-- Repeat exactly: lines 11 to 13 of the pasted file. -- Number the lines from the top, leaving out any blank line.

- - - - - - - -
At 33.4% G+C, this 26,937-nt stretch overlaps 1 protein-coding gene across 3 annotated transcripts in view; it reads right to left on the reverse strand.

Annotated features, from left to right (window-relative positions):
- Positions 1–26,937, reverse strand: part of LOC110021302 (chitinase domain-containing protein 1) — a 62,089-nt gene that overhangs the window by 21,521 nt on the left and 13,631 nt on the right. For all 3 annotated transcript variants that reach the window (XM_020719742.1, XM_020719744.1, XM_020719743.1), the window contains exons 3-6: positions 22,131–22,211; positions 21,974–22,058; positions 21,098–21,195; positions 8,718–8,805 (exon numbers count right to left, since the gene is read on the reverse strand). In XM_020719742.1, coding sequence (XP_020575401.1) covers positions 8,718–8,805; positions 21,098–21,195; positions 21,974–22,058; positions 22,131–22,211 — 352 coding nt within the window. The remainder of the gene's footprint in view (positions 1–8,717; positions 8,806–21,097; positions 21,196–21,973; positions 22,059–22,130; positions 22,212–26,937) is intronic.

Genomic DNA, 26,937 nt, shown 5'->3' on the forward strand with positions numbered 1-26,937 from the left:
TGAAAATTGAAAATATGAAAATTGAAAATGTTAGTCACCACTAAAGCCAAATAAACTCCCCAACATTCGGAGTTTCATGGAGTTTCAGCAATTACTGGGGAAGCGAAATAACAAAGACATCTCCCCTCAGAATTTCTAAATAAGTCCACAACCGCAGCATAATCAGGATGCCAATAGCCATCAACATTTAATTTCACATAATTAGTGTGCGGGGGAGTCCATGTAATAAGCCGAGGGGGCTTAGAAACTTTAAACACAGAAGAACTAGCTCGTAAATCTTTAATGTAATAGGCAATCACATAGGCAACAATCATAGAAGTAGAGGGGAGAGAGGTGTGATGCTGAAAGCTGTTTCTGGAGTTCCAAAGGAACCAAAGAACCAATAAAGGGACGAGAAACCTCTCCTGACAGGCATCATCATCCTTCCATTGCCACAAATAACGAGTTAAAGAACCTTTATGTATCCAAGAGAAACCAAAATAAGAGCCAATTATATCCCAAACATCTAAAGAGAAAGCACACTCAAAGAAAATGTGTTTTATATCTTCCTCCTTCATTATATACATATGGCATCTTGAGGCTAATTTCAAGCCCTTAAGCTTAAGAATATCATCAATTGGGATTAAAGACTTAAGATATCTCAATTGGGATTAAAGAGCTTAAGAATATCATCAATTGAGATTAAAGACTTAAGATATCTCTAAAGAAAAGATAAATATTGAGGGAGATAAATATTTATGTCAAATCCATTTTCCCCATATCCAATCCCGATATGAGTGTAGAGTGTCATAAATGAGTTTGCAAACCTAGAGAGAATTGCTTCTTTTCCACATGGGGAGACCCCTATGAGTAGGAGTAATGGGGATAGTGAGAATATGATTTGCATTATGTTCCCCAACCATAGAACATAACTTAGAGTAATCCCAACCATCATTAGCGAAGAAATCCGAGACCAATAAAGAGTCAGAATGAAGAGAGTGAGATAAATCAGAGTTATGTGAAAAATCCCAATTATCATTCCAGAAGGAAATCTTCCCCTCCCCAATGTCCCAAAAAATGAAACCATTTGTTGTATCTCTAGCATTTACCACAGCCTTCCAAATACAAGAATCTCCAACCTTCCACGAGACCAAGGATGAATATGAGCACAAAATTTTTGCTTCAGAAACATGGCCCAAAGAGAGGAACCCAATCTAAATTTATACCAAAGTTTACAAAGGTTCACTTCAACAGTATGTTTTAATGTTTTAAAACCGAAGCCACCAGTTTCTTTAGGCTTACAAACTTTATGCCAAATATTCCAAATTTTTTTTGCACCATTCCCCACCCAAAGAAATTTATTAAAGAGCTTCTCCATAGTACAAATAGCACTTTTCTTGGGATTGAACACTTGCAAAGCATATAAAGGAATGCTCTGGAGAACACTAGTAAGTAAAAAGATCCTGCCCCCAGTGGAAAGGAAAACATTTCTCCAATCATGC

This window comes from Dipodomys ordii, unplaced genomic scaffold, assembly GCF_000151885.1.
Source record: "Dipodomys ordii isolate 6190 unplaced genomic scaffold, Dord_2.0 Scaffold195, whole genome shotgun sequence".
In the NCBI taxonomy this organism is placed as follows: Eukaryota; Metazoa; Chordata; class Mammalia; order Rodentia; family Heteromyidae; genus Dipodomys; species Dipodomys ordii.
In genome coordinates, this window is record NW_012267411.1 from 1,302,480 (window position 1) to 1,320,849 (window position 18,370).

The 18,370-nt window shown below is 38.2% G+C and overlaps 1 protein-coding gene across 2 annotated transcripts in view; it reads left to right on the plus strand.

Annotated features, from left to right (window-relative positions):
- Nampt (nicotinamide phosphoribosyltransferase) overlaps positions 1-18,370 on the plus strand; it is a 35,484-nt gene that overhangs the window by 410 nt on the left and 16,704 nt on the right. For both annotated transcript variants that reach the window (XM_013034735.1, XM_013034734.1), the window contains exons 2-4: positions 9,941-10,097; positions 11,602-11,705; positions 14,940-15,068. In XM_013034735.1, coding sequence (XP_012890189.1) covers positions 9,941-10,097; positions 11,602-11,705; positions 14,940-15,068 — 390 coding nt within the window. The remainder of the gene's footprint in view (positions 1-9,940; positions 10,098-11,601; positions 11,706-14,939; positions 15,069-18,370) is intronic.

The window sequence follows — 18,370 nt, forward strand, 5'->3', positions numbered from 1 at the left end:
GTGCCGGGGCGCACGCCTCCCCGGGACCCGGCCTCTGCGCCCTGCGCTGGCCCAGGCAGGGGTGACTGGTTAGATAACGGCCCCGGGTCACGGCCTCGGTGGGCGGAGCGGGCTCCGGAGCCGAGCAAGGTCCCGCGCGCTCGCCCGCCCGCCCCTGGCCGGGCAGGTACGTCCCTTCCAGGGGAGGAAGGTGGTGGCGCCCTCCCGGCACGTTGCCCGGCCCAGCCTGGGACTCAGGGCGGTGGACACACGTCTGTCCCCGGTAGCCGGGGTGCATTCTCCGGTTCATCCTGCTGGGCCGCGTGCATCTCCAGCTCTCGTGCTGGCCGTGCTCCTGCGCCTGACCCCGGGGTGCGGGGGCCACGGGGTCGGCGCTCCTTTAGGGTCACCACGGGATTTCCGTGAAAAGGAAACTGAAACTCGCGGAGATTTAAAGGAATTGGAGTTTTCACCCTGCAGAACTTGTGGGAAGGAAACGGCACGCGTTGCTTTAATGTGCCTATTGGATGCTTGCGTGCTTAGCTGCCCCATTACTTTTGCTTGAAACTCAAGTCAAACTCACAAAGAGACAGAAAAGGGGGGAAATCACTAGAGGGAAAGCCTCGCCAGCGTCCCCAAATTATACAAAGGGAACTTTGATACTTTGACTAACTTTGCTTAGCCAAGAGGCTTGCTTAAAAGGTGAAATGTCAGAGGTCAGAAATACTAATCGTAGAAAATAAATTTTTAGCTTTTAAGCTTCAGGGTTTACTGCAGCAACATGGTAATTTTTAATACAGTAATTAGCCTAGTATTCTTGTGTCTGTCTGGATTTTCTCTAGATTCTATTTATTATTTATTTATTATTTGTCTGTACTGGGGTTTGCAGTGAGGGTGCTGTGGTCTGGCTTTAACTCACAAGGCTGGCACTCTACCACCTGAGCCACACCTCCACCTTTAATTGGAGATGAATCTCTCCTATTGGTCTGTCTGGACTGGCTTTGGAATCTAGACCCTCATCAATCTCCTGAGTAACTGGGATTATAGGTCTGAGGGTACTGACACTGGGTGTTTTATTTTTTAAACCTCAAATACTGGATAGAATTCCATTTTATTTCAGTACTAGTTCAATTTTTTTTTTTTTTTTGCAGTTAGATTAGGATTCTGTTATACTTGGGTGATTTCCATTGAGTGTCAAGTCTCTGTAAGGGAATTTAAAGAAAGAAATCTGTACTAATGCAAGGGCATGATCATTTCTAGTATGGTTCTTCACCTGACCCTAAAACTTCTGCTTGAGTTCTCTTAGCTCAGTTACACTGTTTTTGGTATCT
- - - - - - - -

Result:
Annotated features, from left to right (window-relative positions):
- Nampt (nicotinamide phosphoribosyltransferase) overlaps positions 1-18,370 on the plus strand; it is a 35,484-nt gene that overhangs the window by 410 nt on the left and 16,704 nt on the right. For both annotated transcript variants that reach the window (XM_013034735.1, XM_013034734.1), the window contains exons 2-4: positions 9,941-10,097; positions 11,602-11,705; positions 14,940-15,068. In XM_013034735.1, coding sequence (XP_012890189.1) covers positions 9,941-10,097; positions 11,602-11,705; positions 14,940-15,068 — 390 coding nt within the window. The remainder of the gene's footprint in view (positions 1-9,940; positions 10,098-11,601; positions 11,706-14,939; positions 15,069-18,370) is intronic.

The window sequence follows — 18,370 nt, forward strand, 5'->3', positions numbered from 1 at the left end: